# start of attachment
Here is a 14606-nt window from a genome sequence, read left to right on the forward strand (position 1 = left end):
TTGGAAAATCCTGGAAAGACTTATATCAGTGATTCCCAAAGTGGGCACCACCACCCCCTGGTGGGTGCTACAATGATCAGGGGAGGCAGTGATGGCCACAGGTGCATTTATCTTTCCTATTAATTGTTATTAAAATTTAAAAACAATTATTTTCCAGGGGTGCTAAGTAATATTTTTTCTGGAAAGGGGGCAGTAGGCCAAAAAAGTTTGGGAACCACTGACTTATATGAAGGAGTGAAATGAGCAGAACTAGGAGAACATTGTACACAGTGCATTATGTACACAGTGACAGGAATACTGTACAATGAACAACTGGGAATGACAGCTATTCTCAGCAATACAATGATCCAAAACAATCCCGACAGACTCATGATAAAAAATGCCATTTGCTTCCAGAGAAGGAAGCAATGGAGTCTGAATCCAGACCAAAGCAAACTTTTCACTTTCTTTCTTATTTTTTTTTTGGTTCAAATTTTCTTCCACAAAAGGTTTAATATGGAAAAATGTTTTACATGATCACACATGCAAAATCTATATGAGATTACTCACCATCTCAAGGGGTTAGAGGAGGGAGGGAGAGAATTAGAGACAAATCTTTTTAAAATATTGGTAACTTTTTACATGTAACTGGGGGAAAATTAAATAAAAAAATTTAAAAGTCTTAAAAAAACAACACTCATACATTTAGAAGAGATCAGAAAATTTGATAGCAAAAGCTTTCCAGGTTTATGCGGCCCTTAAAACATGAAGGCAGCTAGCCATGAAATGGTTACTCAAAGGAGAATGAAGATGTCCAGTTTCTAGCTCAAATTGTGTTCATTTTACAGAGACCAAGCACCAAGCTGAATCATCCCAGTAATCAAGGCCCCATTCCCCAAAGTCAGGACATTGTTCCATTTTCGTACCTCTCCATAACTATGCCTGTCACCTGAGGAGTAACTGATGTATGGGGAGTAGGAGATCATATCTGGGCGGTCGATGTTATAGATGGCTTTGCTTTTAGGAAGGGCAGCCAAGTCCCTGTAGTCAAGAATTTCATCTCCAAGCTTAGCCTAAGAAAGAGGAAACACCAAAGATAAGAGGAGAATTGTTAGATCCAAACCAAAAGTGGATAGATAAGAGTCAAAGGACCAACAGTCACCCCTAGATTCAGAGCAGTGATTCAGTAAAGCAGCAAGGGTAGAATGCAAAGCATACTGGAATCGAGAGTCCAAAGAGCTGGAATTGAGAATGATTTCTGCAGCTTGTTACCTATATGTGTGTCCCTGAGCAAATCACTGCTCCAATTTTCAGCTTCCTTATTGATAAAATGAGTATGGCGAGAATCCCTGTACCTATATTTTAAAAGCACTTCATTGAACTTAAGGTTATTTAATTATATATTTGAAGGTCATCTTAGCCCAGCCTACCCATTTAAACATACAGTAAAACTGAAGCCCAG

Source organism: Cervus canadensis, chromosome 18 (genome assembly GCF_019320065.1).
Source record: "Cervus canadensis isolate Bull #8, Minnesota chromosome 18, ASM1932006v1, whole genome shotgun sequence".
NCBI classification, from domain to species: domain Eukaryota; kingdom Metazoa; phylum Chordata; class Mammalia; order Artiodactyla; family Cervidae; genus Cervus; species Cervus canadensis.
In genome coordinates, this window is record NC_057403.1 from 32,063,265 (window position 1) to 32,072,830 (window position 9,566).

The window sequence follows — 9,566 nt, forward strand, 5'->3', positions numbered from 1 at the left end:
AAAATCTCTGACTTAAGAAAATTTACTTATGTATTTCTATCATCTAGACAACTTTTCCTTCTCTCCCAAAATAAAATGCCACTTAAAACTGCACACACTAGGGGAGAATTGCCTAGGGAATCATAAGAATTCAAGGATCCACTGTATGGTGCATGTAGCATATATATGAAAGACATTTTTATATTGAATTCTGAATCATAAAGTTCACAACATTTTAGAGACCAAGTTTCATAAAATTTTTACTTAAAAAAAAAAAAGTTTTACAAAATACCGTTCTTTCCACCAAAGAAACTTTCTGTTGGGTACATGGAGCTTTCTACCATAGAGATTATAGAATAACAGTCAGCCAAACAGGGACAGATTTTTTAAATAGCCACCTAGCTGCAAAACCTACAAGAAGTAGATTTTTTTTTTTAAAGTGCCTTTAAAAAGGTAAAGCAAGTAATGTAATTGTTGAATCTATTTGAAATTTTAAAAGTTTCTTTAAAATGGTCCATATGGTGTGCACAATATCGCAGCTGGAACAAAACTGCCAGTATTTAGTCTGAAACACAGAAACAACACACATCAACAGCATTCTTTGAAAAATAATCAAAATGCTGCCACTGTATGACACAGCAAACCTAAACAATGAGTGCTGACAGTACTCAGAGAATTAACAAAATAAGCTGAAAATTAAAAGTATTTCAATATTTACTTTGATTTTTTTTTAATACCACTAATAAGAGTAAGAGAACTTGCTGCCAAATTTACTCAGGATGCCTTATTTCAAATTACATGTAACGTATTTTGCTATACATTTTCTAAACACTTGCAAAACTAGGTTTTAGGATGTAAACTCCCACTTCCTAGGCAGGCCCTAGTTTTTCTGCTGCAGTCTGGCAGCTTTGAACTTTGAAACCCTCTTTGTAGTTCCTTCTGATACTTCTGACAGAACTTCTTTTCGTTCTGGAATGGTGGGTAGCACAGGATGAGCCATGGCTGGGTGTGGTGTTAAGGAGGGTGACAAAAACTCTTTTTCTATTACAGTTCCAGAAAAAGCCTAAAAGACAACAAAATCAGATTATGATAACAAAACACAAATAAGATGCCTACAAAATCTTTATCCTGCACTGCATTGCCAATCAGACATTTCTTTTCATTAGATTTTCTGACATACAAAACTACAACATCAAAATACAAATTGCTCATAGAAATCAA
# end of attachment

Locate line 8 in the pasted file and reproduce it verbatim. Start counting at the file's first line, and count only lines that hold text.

AAAATCTCTGACTTAAGAAAATTTACTTATGTATTTCTATCATCTAGACAACTTTTCCTTCTCTCCCAAAATAAAATGCCACTTAAAACTGCACACACTAGGGGAGAATTGCCTAGGGAATCATAAGAATTCAAGGATCCACTGTATGGTGCATGTAGCATATATATGAAAGACATTTTTATATTGAATTCTGAATCATAAAGTTCACAACATTTTAGAGACCAAGTTTCATAAAATTTTTACTTAAAAAAAAAAAAGTTTTACAAAATACCGTTCTTTCCACCAAAGAAACTTTCTGTTGGGTACATGGAGCTTTCTACCATAGAGATTATAGAATAACAGTCAGCCAAACAGGGACAGATTTTTTAAATAGCCACCTAGCTGCAAAACCTACAAGAAGTAGATTTTTTTTTTTAAAGTGCCTTTAAAAAGGTAAAGCAAGTAATGTAATTGTTGAATCTATTTGAAATTTTAAAAGTTTCTTTAAAATGGTCCATATGGTGTGCACAATATCGCAGCTGGAACAAAACTGCCAGTATTTAGTCTGAAACACAGAAACAACACACATCAACAGCATTCTTTGAAAAATAATCAAAATGCTGCCACTGTATGACACAGCAAACCTAAACAATGAGTGCTGACAGTACTCAGAGAATTAACAAAATAAGCTGAAAATTAAAAGTATTTCAATATTTACTTTGATTTTTTTTTAATACCACTAATAAGAGTAAGAGAACTTGCTGCCAAATTTACTCAGGATGCCTTATTTCAAATTACATGTAACGTATTTTGCTATACATTTTCTAAACACTTGCAAAACTAGGTTTTAGGATGTAAACTCCCACTTCCTAGGCAGGCCCTAGTTTTTCTGCTGCAGTCTGGCAGCTTTGAACTTTGAAACCCTCTTTGTAGTTCCTTCTGATACTTCTGACAGAACTTCTTTTCGTTCTGGAATGGTGGGTAGCACAGGATGAGCCATGGCTGGGTGTGGTGTTAAGGAGGGTGACAAAAACTCTTTTTCTATTACAGTTCCAGAAAAAGCCTAAAAGACAACAAAATCAGATTATGATAACAAAACACAAATAAGATGCCTACAAAATCTTTATCCTGCACTGCATTGCCAATCAGACATTTCTTTTCATTAGATTTTCTGACATACAAAACTACAACATCAAAATACAAATTGCTCATAGAAATCAA